While most of Cub Nation was experiencing schadenfreudian delight at the untimely demise of the New York Mets last weekend, I was experiencing something a little different: learning what not to do as a parent from Mets manager Terry Collins.
For those of you that missed it, the Mets were in a must-win situation in Game 5 of the World Series on Sunday night, down 3 games to 1. The Mets’ Matt Harvey had pitched eight scoreless innings and his team led 2-0, with just three outs to get. Collins had already made his mind up that he would bring in his team’s closer to get those three outs. When Harvey heard he was being pulled, the cameras caught him vehemently lobbying to stay in, saying: “No way. No way. I'm not coming out.” Earlier in the season, Harvey had gone through some controversy related to how many innings he was willing to throw, having missed the previous season due to reconstructive surgery. Some fans thought he was soft and was putting his own well-being before the good of the team. Finishing the game himself would put some of that controversy to rest, and would end his season on an emphatic note.
About that time, the fans joined in too, chanting “We Want Harvey.” So Collins had a decision to make: do I make what I believe is the right baseball decision, to bring in a reliever whom I’ve counted on all season to succeed in such a situation, or do I listen to the emotional plea of a young man who wants to finish what he started, and the fans who want the same? He relented, and sent Harvey out to pitch the ninth. It did not go well. After giving up a walk and a double, the lead was down to 2-1. At that point, he brought in his reliever, who gave up a run on two innocuous groundouts. The Mets went on to lose the game in 12 innings, and the series 4 games to 1. After the game, Collins bravely took full responsibility for his call, and said “I let my heart get in the way of my gut. I love my players. And I trust them.”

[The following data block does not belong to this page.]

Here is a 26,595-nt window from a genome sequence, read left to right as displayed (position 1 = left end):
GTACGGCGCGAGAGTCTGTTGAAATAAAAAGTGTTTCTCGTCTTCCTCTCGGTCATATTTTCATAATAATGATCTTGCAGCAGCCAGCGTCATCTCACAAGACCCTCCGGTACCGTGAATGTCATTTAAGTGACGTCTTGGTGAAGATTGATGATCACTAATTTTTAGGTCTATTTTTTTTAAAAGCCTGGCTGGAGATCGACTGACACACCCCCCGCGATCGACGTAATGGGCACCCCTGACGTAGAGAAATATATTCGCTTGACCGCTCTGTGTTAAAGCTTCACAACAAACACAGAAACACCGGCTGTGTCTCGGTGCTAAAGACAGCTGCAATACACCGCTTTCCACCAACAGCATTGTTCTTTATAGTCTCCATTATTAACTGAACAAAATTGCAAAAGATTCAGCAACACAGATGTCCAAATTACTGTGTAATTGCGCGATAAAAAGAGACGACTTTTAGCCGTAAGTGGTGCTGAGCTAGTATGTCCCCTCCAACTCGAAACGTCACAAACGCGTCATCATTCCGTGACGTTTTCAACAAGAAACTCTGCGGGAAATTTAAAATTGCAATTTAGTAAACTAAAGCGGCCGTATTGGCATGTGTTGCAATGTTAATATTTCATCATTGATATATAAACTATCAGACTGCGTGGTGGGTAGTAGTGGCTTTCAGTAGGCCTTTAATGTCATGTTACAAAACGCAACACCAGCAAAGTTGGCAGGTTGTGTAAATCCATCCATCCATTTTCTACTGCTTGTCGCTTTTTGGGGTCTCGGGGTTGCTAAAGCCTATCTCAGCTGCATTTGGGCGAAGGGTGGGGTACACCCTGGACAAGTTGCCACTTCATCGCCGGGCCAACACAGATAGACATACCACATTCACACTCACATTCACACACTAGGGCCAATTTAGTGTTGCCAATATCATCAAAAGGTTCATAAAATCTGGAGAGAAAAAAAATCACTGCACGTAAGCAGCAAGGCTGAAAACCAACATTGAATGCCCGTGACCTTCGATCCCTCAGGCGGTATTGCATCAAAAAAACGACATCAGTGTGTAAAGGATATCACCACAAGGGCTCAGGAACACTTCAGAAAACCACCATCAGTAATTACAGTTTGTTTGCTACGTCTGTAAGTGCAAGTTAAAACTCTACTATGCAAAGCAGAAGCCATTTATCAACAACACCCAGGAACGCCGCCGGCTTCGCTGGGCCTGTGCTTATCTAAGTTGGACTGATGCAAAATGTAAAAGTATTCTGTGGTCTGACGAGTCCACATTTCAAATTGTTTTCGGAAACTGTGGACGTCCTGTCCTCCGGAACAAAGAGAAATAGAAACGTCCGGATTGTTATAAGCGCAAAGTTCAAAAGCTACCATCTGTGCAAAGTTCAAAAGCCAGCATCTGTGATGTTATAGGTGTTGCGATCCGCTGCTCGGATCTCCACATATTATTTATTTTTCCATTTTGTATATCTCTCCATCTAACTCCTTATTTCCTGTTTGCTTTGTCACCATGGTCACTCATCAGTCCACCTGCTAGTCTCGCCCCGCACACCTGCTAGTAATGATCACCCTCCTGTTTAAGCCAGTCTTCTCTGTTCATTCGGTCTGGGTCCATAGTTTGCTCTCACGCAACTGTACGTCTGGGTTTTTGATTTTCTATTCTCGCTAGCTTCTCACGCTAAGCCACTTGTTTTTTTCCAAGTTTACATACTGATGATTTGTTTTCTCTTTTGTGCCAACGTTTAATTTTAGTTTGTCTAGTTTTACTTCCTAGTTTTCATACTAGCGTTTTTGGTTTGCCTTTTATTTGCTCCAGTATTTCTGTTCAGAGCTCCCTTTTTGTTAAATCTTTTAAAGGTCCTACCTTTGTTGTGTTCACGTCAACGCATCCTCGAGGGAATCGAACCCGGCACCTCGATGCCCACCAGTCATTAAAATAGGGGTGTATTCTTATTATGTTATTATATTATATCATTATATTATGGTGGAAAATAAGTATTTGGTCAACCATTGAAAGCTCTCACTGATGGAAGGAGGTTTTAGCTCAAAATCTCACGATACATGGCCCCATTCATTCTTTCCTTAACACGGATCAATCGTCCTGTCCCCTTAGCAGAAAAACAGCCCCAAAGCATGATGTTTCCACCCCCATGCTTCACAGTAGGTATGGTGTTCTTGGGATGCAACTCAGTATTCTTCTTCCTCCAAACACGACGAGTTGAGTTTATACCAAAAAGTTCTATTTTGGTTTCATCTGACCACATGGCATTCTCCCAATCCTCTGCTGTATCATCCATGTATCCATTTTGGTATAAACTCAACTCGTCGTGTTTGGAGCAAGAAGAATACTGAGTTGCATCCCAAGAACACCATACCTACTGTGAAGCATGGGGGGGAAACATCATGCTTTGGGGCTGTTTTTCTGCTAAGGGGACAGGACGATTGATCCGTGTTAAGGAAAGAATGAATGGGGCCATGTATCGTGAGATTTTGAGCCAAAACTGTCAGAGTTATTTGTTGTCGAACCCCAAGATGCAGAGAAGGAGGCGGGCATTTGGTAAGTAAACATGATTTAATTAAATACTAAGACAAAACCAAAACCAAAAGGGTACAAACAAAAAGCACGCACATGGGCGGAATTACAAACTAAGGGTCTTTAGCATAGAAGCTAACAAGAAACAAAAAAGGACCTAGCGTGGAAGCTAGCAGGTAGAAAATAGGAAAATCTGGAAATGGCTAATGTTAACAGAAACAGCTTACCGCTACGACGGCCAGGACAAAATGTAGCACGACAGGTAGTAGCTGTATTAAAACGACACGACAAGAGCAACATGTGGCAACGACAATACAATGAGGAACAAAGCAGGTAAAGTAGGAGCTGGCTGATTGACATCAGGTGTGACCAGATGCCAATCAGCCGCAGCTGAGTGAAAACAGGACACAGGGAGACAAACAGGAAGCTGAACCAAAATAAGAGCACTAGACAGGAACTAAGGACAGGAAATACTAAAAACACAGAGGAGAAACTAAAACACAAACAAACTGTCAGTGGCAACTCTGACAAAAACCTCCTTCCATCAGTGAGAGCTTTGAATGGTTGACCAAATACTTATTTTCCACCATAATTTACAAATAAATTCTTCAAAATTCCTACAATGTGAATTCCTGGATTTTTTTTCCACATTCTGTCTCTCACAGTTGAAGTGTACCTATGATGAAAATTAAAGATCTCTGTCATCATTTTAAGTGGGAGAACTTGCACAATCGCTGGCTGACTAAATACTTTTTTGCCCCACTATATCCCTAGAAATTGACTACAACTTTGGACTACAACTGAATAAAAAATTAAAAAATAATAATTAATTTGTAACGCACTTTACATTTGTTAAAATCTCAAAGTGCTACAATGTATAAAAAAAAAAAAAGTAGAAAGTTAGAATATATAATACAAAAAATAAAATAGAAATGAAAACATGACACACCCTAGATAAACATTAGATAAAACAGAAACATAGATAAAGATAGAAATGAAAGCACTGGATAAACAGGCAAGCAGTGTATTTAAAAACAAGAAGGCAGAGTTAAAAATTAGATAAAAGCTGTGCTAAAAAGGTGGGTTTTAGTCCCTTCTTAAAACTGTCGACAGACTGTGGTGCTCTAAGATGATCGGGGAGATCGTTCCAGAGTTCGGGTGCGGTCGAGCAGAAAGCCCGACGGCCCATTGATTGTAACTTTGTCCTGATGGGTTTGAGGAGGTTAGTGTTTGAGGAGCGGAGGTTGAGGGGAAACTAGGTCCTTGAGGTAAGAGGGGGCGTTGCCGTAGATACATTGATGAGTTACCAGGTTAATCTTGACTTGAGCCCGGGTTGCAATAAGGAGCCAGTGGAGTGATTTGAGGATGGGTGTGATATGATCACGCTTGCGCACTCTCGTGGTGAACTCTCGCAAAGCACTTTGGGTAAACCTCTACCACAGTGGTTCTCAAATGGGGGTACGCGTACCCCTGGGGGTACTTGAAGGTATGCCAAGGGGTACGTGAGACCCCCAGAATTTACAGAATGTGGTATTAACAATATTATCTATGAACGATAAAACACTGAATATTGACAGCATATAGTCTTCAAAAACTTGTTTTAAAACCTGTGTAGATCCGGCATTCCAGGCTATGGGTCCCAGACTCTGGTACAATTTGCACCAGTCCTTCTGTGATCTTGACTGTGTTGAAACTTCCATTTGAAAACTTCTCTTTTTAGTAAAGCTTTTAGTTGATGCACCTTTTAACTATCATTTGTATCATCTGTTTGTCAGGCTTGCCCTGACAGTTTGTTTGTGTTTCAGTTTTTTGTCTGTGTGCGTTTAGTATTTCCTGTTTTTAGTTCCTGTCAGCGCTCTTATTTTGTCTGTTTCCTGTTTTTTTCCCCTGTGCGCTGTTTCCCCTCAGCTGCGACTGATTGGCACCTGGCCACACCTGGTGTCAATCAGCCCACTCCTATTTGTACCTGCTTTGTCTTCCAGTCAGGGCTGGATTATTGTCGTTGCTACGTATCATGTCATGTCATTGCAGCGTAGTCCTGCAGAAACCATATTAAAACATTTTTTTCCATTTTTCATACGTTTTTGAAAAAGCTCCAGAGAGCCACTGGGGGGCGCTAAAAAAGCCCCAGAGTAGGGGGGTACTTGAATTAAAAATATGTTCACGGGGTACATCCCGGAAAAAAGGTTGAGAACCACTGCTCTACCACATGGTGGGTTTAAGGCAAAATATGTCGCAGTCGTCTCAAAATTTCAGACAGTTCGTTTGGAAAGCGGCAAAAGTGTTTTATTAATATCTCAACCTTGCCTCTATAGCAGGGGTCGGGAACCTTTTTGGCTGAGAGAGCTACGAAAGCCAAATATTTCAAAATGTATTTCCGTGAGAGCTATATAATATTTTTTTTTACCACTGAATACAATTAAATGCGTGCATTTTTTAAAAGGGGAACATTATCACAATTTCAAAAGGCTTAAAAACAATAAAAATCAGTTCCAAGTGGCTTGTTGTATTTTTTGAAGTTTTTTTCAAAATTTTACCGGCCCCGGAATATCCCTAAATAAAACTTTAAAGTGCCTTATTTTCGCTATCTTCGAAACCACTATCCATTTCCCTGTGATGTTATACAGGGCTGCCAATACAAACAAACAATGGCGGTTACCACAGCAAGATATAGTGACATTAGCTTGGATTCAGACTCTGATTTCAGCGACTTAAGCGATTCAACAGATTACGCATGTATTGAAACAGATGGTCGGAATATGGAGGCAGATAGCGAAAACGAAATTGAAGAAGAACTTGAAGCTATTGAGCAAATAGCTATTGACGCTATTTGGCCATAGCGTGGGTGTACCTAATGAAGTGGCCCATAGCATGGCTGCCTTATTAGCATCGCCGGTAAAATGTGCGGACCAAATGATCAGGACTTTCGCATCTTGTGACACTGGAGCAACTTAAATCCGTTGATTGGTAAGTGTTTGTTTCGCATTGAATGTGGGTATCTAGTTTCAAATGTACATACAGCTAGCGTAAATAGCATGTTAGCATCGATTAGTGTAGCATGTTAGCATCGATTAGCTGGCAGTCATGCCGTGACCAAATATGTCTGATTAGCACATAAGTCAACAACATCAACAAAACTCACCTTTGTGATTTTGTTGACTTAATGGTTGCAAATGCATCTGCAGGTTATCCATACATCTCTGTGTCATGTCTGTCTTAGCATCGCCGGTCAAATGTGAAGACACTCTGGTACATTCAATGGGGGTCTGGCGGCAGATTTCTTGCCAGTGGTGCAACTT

So how did I make the jump to parenting? Because I saw myself as a parent in the way Collins talked about his players. I love my children, and I trust my children. I want to make decisions as a parent that will make them happy. And there will be times when I will be tempted to make a decision that may bring them happiness in the short run, but will be detrimental to their well-being in the long run. I may be hesitant to follow through on that decision out of fear for how my children will respond. I may even get second-guessed after the fact. But it’s the right thing to do.
So in the same way that baseball players need their managers to make the best decision for the good of the team (and by extension the fans), so do children need their parents to make the best decisions for the good of the family. And in both situations, those decisions may not be received well, by our children and by others. The “We Want Harvey” cry of the fans is not unlike the response of our kids’ friends or their parents, who will also want to sway you from whichever decision they may disagree with. The “I’m not coming out” from Harvey is like the “Oh yes I am going to that sleepover” from our teens and tweens. It’s our job as parents to, at times, make unpopular decisions, and we should expect disagreement. But we are the parents! We have to trust that we’re acting with the best interests of our children in mind, and trust that it will benefit them even if they don’t like it right now.
With the benefit of 20-20 hindsight, we now know that Collins shouldn’t have “trusted” his pitcher, not because Harvey’s a bad player but because the manager needed to keep the bigger picture in mind. Just as winning a championship for your team always has to trump a loyalty to a certain player, putting your children in a position to succeed in life has to trump their short-term self-interests.
Love your kids with all of your heart, love them till they can’t take it anymore. But never stop making decisions with your gut. Here’s hoping Joe Maddon does the same.